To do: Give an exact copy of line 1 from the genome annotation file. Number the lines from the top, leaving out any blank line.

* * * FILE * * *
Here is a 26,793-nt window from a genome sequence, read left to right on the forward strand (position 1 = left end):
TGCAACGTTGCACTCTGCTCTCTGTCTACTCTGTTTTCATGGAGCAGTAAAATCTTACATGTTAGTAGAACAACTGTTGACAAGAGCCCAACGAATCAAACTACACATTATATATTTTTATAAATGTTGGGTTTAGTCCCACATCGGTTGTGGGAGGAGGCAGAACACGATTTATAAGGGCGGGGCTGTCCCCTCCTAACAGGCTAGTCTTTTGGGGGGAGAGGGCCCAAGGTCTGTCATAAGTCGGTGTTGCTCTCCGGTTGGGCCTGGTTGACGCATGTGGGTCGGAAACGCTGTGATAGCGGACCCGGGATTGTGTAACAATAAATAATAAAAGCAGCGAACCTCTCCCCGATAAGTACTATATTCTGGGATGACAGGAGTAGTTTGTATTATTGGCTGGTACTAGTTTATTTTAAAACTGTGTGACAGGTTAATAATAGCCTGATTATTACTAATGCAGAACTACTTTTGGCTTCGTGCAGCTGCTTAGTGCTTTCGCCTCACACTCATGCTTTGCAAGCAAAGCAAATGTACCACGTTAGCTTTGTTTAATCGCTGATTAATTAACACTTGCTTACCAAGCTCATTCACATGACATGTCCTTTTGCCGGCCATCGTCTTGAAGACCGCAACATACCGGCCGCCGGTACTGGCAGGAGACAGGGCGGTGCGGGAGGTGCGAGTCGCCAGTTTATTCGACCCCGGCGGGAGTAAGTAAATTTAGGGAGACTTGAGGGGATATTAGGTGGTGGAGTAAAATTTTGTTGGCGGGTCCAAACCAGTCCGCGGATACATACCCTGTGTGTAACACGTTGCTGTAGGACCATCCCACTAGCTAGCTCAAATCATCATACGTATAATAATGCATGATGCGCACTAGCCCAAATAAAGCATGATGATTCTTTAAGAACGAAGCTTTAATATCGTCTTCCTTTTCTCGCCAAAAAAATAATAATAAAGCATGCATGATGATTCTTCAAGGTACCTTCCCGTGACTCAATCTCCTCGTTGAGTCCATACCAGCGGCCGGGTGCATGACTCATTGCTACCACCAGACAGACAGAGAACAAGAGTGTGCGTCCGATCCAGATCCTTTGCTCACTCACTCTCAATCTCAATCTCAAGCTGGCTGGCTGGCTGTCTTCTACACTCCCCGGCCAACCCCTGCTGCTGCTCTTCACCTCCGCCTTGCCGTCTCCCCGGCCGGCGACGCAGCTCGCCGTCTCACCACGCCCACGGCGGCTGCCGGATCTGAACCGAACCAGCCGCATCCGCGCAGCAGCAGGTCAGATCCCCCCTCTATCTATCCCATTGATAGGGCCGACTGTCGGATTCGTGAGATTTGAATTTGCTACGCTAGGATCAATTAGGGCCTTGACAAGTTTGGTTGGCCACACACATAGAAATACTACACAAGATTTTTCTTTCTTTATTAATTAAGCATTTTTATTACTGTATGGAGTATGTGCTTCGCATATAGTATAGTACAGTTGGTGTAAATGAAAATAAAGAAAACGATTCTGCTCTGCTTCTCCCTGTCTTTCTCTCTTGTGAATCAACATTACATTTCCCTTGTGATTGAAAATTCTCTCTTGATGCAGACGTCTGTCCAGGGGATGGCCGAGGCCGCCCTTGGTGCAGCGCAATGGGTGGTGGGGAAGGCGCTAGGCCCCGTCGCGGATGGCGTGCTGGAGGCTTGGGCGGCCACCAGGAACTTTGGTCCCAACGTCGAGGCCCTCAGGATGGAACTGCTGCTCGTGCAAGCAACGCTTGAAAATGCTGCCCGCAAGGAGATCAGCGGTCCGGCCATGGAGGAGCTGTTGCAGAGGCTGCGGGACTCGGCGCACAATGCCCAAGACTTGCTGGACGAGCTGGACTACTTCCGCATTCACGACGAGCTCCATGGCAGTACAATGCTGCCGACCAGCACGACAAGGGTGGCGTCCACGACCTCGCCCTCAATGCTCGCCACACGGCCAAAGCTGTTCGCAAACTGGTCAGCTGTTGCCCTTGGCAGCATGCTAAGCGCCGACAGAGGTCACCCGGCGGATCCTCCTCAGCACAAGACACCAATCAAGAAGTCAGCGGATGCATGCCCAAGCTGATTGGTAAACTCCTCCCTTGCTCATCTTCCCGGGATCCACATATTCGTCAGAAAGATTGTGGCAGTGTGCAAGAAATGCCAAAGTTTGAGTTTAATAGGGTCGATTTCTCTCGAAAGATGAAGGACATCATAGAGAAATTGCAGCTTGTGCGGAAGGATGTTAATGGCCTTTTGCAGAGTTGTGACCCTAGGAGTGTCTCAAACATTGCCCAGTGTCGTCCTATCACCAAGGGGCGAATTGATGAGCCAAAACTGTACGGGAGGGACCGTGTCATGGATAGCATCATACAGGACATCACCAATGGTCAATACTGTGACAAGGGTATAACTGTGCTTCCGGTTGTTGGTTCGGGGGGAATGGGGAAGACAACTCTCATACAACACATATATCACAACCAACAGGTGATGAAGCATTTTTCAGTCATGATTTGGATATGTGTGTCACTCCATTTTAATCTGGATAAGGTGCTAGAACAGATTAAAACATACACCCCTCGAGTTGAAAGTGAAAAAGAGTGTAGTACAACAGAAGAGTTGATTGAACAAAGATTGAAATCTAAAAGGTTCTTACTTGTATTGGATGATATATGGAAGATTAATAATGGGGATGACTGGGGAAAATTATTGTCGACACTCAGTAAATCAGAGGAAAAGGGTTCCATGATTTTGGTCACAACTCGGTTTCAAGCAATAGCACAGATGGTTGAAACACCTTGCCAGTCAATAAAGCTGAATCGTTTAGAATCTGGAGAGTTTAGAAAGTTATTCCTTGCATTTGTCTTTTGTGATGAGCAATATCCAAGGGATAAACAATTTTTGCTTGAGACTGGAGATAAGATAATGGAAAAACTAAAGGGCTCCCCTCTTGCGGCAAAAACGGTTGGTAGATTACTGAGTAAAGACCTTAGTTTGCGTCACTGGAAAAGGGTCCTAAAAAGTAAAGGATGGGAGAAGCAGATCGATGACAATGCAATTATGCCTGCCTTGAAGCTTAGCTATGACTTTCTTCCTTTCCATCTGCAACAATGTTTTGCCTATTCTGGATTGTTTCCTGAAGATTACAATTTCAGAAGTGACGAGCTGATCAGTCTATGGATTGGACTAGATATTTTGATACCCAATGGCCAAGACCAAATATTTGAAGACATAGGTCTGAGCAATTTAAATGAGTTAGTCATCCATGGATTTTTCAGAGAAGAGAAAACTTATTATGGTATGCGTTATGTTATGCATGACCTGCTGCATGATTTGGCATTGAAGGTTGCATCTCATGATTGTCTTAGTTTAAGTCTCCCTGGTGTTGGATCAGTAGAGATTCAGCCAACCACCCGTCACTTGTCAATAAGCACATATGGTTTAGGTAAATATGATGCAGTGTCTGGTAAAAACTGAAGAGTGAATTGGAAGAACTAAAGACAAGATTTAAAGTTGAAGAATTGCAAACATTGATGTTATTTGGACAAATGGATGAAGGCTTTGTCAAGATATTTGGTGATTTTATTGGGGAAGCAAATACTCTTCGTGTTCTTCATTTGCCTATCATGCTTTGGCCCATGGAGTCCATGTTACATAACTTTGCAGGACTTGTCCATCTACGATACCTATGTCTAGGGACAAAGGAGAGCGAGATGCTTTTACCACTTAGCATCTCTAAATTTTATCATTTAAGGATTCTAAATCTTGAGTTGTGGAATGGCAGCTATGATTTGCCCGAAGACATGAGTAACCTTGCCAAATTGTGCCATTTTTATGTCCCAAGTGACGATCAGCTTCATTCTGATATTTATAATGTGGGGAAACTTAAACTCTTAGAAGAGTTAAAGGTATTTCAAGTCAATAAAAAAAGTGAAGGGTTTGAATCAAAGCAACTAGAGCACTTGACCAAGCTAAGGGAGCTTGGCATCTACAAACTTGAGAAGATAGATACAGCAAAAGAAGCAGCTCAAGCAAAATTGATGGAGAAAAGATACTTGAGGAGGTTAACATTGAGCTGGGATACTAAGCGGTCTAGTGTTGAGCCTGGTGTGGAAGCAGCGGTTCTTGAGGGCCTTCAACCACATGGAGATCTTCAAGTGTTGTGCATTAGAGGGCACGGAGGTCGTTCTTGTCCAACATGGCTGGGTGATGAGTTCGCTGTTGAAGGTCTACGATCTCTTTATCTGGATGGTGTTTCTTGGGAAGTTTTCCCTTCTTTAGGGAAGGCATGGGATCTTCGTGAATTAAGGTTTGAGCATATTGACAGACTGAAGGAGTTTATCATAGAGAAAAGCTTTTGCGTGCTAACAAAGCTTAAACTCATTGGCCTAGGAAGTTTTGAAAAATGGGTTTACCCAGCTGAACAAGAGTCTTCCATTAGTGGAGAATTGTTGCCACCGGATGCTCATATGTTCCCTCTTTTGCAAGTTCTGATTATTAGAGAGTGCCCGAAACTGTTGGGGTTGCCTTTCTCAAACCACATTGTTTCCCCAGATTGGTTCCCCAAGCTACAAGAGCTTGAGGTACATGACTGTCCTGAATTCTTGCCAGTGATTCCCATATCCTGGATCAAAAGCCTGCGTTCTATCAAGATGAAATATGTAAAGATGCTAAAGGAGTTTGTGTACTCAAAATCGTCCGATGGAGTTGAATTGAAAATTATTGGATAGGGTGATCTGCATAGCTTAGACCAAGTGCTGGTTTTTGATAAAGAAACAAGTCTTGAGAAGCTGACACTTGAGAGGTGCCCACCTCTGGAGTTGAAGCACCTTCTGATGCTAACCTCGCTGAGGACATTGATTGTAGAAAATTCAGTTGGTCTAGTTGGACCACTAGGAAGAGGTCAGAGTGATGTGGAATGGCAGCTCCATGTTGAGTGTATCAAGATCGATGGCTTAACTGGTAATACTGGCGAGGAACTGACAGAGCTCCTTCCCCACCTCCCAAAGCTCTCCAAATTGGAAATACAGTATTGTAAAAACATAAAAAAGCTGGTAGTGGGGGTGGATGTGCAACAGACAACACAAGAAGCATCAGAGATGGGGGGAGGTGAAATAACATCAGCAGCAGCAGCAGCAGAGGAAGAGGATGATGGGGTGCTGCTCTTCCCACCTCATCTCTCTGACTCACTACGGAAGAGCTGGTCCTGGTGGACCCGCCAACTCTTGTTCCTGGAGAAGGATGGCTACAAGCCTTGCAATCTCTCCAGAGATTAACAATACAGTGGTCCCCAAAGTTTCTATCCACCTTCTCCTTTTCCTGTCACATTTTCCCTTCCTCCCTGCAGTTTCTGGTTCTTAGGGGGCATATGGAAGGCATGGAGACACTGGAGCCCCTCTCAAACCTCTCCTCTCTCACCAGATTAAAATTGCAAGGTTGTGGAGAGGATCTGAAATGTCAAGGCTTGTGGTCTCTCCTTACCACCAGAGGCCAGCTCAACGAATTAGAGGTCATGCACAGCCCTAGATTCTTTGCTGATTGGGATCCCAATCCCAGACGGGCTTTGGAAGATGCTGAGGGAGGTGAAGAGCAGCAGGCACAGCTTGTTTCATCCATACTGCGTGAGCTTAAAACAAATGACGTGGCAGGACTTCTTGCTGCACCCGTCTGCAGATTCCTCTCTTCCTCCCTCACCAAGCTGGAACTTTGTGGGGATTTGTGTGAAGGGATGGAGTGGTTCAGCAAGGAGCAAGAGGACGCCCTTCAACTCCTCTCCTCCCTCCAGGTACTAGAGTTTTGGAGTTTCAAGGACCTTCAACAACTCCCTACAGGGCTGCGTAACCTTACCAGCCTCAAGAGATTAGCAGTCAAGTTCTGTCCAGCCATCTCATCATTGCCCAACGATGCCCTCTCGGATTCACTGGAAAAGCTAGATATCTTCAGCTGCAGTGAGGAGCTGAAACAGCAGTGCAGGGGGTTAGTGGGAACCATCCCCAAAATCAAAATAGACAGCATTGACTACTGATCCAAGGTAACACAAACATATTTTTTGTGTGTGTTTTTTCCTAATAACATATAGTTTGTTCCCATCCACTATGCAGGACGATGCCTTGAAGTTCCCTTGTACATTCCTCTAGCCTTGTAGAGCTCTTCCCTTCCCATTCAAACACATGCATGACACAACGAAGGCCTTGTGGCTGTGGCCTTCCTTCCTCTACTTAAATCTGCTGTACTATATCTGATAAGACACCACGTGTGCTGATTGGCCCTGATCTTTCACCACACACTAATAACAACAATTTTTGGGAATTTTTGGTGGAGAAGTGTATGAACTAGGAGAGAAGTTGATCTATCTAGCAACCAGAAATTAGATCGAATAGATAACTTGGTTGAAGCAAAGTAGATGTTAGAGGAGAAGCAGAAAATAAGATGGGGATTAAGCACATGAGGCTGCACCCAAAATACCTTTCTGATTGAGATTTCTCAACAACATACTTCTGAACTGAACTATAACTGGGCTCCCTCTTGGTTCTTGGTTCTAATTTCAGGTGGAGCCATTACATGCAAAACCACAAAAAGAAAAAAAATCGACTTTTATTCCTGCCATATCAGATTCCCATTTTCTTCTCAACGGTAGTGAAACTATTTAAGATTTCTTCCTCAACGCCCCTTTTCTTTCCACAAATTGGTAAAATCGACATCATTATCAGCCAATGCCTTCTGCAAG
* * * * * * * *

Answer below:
Here is a 26,793-nt window from a genome sequence, read left to right on the forward strand (position 1 = left end):